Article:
Smart dentists switch cards depending on what we need: A future vacation means getting more airline or hotel miles, for example. Always earn and burn; don’t hoard miles or points. Airlines and hotels can devalue their miles at any time, so tomorrow’s value is never a sure thing. You can bet that during the COVID-19 travel shutdown, all of my purchases were going to a straight cash-back card!


Perks, points and payments

Here’s the rub: It’s not a sin to apply for and hold many cards. The juice is in the squeeze. Card companies offer huge sign-up bonuses for new cards. Some will even let you apply for and receive multiples of their cards, each with a bonus. For example, I recently signed up for an American Express card that offered 100,000 points, which I could transfer to airline partners or redeem for a $1,000 statement credit. That’s $1,000 for just opening a card and charging practice expenses that I have to pay anyway! For a particularly good offer, you could apply for separate cards for you and your spouse, doubling the reward.

In addition to the bonus, many cards offer useful extra perks such as free car rental insurance, warranty on purchased items, free nights at hotels and airline credits. After I collect the bonus, I cancel the card before any card fee is due. I treat getting a new card like shopping for fruit at a farmer’s market: I select the juiciest offers that will earn me tens of thousands of points with little effort.

The idea that having multiple cards hurts your credit score is overblown. A lot goes into a credit score, only part of which is open card accounts. Age, payment history and credit utilization are factors that will have a big impact on scores. I get new cards a couple of times a year and watch my credit score carefully. This has never affected my credit score more than a few points, and the effect disappears in 6–12 months. A missed payment will hurt more than opening a new card! Young dentists with very little credit history should be conservative playing this game.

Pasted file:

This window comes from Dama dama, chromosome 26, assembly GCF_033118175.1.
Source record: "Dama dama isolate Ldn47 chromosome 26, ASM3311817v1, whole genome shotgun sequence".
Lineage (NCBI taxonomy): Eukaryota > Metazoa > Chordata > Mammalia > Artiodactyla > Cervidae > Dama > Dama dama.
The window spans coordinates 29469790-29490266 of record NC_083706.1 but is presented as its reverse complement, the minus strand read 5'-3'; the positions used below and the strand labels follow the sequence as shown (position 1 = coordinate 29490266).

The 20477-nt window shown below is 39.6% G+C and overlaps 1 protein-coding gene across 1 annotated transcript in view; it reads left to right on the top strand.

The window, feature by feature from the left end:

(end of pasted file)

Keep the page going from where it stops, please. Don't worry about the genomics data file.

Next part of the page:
First-class returns

After I earn a lot of points and miles, I want to use them. Some dentists like to exchange these for cash back. But the most lucrative way—my favorite way—of using miles or points is for travel.

Remember the 100,000-point bonus I received with my new Amex card? I can redeem 100,000 points for a business-class seat to Europe that might otherwise cost me $4,000 or more. That’s a better return than simply exchanging the points for $1,000 cash back. I’ve flown first class on the world’s best airlines—tickets that can cost many thousands of dollars—by using points, something I would never do if I had to pay cash.

In the year before COVID-19, I redeemed points for travel conservatively valued at $17,000, and I should hit that in 2022, too. On the Dentaltown thread, many dentists post reports of extraordinary vacations that were paid for entirely with points. There is an art and science to redeeming this way; the thread and other resources help.

This all adds up. Which is how I ended up with thousands of dollar coins. You see, I had a card that earned 5% cash back on all purchases. The U.S. Mint was allowing people to buy unlimited rolls of Sacagawea coins at par with no fees or shipping costs. For every $1,000 in coins I purchased, I pocketed $50. The coins went into the bank to pay the credit card bill.

The points playing field changes constantly, and offers like this come and go—card companies have gotten wise to the easy tricks. But there are still plenty of ways to make money on cards. The recipe is simple enough: Be smart and responsible with credit, use multiple cards and engineer the points-earning potentials, and grab those great bonus offers.


Author Bio
Jason Annan Dr. Jason Annan has been a private practice dentist in Mount Pleasant, South Carolina, for 13 years. He attended the University of North Carolina School of Dentistry. A husband and a father of two boys, he enjoys family vacations, sports, running and the outdoors. A local history buff, Annan is the author of a book on the history of Charleston, South Carolina.